By late February, most high school seniors who are planning to attend college in the fall have already submitted applications, and are waiting to find out where they will spend the next four years. This stage of the college admissions process can be stressful and confusing. But there are ways to make new financial realities and life-changing decisions easier.
Ahead, Casey Near, executive director of counseling for Collegewise, shares tips on how to approach financial decisions and what parents and students can do that will help them choose the right school.
Find an environment that works for you
First, Near recommends students should look at environments where you find the most success.
“Is it in classes where you’re surrounded by curious kids asking a lot of questions, or did all that chatter distract you and you like the classes where it’s more lecture style?” she said. “Do you tend to gravitate towards the kids who go to homecoming, or do you like the kids who were playing Dungeons & Dragons? You know who you like, where you succeed, and how you try. So let’s replicate that college environment.”
Visit the campus — in person, virtually, or find one nearby
She also recommends visiting colleges to get a better picture of what life will be like, and has some tricks for when it’s unaffordable. If possible, visit a local school with a similar profile (for instance, high schoolers applying to a large urban research university across the country could tour a campus closer to home, like Boston University), and spend a few minutes on Google Maps street view to wander the campus digitally.
Share noteworthy updates with admissions
If you have your heart set on a certain school, Near says providing an update to admissions is helpful, but there might be little you can do to boost your chances.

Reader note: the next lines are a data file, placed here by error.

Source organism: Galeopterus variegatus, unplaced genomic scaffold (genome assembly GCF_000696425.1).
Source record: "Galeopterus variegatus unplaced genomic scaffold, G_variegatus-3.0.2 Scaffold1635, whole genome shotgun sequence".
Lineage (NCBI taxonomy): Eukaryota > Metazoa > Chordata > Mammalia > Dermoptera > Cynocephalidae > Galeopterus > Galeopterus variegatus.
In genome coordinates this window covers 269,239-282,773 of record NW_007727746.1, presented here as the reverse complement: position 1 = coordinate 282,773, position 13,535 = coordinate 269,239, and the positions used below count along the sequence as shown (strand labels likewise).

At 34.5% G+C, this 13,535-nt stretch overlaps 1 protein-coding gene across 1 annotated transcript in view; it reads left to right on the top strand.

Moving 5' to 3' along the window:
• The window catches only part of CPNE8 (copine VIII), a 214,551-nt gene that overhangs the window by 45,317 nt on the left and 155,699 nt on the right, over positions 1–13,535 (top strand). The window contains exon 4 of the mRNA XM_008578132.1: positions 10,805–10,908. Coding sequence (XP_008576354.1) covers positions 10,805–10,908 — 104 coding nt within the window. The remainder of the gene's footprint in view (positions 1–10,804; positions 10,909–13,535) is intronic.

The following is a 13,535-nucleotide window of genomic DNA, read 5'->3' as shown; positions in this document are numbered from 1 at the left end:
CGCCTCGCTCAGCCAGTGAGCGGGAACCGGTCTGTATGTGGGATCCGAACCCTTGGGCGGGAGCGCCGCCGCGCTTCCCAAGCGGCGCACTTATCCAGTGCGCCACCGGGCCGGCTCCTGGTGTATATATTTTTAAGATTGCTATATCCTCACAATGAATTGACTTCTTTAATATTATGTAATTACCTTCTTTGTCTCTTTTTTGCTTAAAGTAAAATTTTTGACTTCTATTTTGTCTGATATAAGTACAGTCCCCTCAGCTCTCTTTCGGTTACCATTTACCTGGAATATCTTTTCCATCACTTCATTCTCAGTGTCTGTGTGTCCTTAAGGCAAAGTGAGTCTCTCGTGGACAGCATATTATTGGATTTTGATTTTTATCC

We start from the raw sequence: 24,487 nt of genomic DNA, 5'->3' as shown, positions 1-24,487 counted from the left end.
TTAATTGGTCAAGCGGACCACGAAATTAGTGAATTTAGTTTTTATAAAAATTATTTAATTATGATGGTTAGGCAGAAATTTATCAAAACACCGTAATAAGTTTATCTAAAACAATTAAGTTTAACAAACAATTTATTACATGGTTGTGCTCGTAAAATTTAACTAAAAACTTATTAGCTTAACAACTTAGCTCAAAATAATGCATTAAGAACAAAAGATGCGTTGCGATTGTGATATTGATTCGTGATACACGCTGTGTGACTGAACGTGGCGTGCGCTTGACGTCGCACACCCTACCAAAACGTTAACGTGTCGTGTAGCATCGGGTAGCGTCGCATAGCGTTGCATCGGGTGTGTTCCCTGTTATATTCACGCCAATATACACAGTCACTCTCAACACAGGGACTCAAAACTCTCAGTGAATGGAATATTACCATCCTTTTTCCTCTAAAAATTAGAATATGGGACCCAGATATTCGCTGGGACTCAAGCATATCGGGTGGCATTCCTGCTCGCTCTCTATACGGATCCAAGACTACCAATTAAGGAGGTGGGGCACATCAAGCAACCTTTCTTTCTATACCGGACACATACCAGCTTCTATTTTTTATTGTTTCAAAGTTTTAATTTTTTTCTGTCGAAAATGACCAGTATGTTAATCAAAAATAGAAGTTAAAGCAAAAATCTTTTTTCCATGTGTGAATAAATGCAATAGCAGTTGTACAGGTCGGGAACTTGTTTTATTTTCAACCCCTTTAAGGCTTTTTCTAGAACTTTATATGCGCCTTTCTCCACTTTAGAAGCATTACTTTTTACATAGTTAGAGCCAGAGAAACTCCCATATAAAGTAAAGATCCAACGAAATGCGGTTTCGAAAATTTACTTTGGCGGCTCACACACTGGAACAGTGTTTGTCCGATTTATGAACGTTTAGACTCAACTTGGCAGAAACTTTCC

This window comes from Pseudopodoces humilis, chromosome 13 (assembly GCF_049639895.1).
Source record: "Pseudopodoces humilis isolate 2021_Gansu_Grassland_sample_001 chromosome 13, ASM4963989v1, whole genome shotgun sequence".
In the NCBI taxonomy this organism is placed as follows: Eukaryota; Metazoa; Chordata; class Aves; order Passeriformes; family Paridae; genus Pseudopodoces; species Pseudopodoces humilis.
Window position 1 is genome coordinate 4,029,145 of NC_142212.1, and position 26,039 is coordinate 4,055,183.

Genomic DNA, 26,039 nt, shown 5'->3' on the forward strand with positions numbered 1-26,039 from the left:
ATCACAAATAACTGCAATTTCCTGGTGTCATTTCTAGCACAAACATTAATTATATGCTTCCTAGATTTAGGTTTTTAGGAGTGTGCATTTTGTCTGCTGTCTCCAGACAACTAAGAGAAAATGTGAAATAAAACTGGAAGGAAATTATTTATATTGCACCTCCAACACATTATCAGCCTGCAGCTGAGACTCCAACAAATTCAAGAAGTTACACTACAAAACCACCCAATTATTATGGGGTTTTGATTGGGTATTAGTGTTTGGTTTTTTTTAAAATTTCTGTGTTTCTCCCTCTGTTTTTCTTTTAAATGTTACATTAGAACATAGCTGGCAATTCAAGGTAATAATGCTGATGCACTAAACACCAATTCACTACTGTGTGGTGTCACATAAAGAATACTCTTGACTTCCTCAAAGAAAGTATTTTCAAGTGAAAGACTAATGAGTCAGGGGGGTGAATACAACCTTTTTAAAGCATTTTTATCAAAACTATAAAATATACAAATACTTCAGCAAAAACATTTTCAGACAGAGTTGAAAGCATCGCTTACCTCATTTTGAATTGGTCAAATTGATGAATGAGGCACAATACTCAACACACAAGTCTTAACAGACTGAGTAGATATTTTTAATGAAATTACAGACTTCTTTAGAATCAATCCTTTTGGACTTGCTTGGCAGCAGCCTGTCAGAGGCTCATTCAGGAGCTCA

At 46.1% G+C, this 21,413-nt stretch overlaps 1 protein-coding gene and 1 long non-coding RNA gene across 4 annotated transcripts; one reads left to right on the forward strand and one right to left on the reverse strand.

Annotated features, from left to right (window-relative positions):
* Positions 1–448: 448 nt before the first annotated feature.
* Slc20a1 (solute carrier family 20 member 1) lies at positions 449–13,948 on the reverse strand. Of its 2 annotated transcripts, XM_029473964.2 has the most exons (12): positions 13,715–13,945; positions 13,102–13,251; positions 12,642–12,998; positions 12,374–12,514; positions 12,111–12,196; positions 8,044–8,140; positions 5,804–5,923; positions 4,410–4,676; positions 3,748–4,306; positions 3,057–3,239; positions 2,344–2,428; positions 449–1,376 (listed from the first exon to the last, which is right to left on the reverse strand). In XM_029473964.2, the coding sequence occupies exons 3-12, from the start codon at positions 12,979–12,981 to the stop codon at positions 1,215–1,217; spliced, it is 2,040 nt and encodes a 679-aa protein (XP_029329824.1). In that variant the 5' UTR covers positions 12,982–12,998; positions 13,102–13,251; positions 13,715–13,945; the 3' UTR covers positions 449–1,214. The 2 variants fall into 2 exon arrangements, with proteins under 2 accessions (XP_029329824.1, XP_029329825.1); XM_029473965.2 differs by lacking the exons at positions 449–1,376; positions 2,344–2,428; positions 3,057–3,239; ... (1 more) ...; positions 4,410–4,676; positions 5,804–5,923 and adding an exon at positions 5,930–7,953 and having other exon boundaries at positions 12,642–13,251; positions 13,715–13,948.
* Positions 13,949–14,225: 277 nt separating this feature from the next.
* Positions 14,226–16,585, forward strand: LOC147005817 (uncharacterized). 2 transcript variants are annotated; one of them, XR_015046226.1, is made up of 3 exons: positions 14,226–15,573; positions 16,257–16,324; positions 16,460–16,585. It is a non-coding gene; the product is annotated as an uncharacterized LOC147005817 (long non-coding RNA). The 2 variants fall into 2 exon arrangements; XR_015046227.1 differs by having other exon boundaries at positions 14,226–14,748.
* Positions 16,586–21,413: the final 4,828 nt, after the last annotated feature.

“There are things that have happened between November 1 and now that are worth updating. Oftentimes a sports season has ended, grades have come out for first semester or first trimester. So definitely for kids who have applied early and are deferred, updates are really helpful because you know a good amount of time has passed,” she said. “For regular decision students…I’m always pretty cautious about updates for that pool, unless it’s truly noteworthy — like regional or state level accolades or awards.”
Keep your eyes open when it comes to finances
The other major consideration is finances. Near’s advice to parents is to speak openly about finances as early as possible.
“I think people shy away from those honest conversations, but my kids who have had the least amount of stress go in eyes wide open,” she said.
Once that groundwork is in place, there is often some flexibility. Although admissions decisions generally can’t be negotiated, financial aid packages often can, especially if new financial information is available.
Financial documents are submitted from two years prior, meaning it’s old data, says Near. Family income may fluctuate or a parent loses a job. “I usually encourage those families to go to the…school financial aid office, or call to hear what, if any, adjustments they can make.”
Near also recommends searching for local scholarships, often posted on high school announcement boards. This reduces the competition and makes an award more likely. There are also loans — subsidized, which don’t begin accruing interest while you’re attending full-time school; unsubsidized, which do; and private, which are offered by banks as opposed to the federal government.
If you need a large financial aid package, Near recommends applying to schools where you’re above their average applicant profile — where you have a higher than average SAT score, a better GPA, or more leadership activities — because the school will be more likely to award merit scholarships.
“Schools where you’re above their profile are not just academic safeties, but likely financial ones too,” Near said. She recommends using research tools like Big Future from CollegeBoard and Naviance.
Find joy in every acceptance
Finally, Near stressed the importance of finding joy in the process.
“Celebrate every single acceptance. It’s very easy to say ‘I knew I’d get in there,'” she said. Be considerate, she suggests. This could be your classmate’s dream or reach school. She added, “Getting into college is a big deal, and I want parents to celebrate that in front of their kids.”